Chicago Cubs owner and chairman Tom Ricketts does not meet with the media too often, so when he does speak out, it’s a pretty notable thing. Even if, candidly, he is always very careful to defer to baseball operations and not commit to much of anything concrete.
A D V E R T I S E M E N T
You already know the big question Ricketts would face this year, especially after the team’s payroll has decreased so dramatically and the business side has talked about rolling over funds into next year: Are the Cubs going to spend a lot of money this offseason or what?
“The ball’s in Jed’s court when it comes to how and where he puts financial resources to work. He’s got a lot of flexibility. So you let him do it. You let him decide what he wants to do …. You guys know how we do it. We figure out our projections. We figure out what it costs to put on games and pay people to run the organization and everything else. And then everything left goes to the baseball guys. Jed has the resources to add people. If he feels like it’s the right person at the right time, he has 100 percent support from me. And I’ll leave it to him.”
There is some money. Jed Hoyer and his crew will decide how to spend it. That’s all.
You’re just not going to get more out of Ricketts after 13 years of owning the team. He (and the front office) is of the mind that nothing good can come from committing sight unseen to a particular volume of spending in a given offseason, and will instead simply say the money is there if the signing is right.
It’s a stock answer at this point, which I understand is not what some fans want to hear, but in practice, it *is* how you want this stuff playing out: make as much money available as possible to baseball operations, and then let the baseball people decide how best to spend it. When owners start getting involved in the day-to-day of baseball decisions, well, we’ve seen in other organizations how well that usually works out.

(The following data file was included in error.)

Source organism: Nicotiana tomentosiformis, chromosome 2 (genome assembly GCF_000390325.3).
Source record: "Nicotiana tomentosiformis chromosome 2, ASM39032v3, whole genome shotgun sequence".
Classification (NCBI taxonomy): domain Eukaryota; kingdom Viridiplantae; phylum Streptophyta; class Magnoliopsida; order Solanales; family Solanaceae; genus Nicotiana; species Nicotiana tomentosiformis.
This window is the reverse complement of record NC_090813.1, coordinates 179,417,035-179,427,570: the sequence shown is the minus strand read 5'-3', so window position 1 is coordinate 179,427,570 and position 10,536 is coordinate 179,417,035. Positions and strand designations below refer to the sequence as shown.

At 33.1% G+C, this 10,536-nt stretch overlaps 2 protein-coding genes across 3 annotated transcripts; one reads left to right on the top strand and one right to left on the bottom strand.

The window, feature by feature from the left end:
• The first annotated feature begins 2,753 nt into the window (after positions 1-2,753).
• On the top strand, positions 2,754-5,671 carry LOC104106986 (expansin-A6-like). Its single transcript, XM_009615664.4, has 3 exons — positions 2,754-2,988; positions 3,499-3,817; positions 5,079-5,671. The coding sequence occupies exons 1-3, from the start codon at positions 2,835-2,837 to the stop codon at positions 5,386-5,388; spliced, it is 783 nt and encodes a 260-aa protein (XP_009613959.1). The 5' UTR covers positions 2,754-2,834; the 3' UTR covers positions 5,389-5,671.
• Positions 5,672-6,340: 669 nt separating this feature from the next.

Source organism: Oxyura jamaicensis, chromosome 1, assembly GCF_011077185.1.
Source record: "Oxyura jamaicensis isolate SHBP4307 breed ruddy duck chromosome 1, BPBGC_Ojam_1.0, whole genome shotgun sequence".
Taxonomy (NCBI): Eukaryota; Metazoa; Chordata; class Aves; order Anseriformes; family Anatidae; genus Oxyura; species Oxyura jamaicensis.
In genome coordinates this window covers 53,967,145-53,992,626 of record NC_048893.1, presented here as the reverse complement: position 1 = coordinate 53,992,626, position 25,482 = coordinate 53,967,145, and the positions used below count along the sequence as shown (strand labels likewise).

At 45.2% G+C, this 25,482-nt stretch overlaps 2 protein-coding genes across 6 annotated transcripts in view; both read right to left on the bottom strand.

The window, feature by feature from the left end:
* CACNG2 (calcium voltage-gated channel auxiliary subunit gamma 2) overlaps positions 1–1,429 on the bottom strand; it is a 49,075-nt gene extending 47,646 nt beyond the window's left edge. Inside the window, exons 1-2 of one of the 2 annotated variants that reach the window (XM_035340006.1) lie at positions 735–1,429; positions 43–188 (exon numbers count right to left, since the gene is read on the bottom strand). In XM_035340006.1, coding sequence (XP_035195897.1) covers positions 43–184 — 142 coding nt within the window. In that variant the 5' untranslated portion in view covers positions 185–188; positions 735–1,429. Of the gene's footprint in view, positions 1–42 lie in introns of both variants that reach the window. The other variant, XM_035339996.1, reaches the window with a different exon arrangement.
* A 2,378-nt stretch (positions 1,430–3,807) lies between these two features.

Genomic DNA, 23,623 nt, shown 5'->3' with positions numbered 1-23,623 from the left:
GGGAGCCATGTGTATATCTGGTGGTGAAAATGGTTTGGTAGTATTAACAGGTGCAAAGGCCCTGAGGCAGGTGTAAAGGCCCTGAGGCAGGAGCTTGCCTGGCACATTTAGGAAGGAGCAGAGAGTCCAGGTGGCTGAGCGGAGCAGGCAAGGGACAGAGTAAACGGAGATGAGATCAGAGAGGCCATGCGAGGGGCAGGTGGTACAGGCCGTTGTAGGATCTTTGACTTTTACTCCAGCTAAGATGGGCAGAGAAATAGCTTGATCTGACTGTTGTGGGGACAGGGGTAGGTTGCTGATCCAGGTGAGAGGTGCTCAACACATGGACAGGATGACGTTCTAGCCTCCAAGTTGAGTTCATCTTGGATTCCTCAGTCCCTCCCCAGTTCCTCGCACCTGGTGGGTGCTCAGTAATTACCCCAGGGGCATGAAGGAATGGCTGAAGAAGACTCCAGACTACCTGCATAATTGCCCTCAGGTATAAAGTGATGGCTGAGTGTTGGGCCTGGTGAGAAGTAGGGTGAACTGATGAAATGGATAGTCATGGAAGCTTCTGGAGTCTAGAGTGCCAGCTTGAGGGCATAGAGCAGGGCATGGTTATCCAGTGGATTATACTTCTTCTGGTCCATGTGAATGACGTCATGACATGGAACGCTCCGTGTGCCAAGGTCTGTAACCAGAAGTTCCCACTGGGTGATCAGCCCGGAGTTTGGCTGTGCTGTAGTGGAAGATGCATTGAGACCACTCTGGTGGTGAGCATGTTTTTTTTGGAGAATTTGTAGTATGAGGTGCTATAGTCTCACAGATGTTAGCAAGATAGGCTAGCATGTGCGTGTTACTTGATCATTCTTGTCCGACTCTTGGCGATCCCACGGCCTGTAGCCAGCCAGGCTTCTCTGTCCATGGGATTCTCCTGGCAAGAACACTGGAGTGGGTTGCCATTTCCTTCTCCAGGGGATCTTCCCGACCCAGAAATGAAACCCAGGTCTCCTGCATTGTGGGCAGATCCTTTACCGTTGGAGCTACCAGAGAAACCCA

Also? It’s at least a baseline checkpoint that nothing in Ricketts’ comments jumped out at me as flashing warning signs about MORE limits in spending. I didn’t see any reason to worry that the purse strings are further tightening.
Meanwhile, among Ricketts’ other comments …
In describing this season as a success, and pointing to development steps: “The fact is that you can’t buy a championship team in baseball. You have to build it. And that’s what we’re doing. And in order to build it, you’ve got to take years where you let young guys get at-bats, give them a chance to prove themselves and find out who you actually have to build around. And that’s been what this year is all about. And it’s a success …. There’s kind of a point in your development where you got to let young guys play and see what they have. Some of the guys have really turned out to look like they’re going to be major leaguers for a long time. Secondly, throughout the minors, at every level, there’s been guys stepping up. Some of the guys we traded for last year, some of the guys we drafted or signed over the past few years — there’s a lot of guys that look like they’re going to be major leaguers pretty soon. Thirdly, overall, you guys (in the media) have to admit that our pitching infrastructure has really delivered.”
In a related, and mildly concerning point about the rebuild: “Obviously, following a similar process or strategy as we did 10 years ago, having done it once — and particularly largely with the same people — gives me a lot of confidence that we’ll do it the right way again. So I’m very comfortable with where we’re at and pretty excited about our future.” Given what happened in the wake of the 2016 championship, and the problems that had festered under the hood, I’m not so sure that’s as comforting as Ricketts intended.
(That said, I’d actually disagree that it’s “largely the same people” in charge this time around, as almost all of the top decisions makers in the front office and scouting/player development have turned over since 2013-14. It’s really, mostly, just Jed Hoyer, and then a whole lot of new people he’s brought in or elevated over the past few years. Which I think is a good an appropriate thing, and I see at least some signs that the dramatic scouting and player development issues that showed up last time around may be avoided this time.)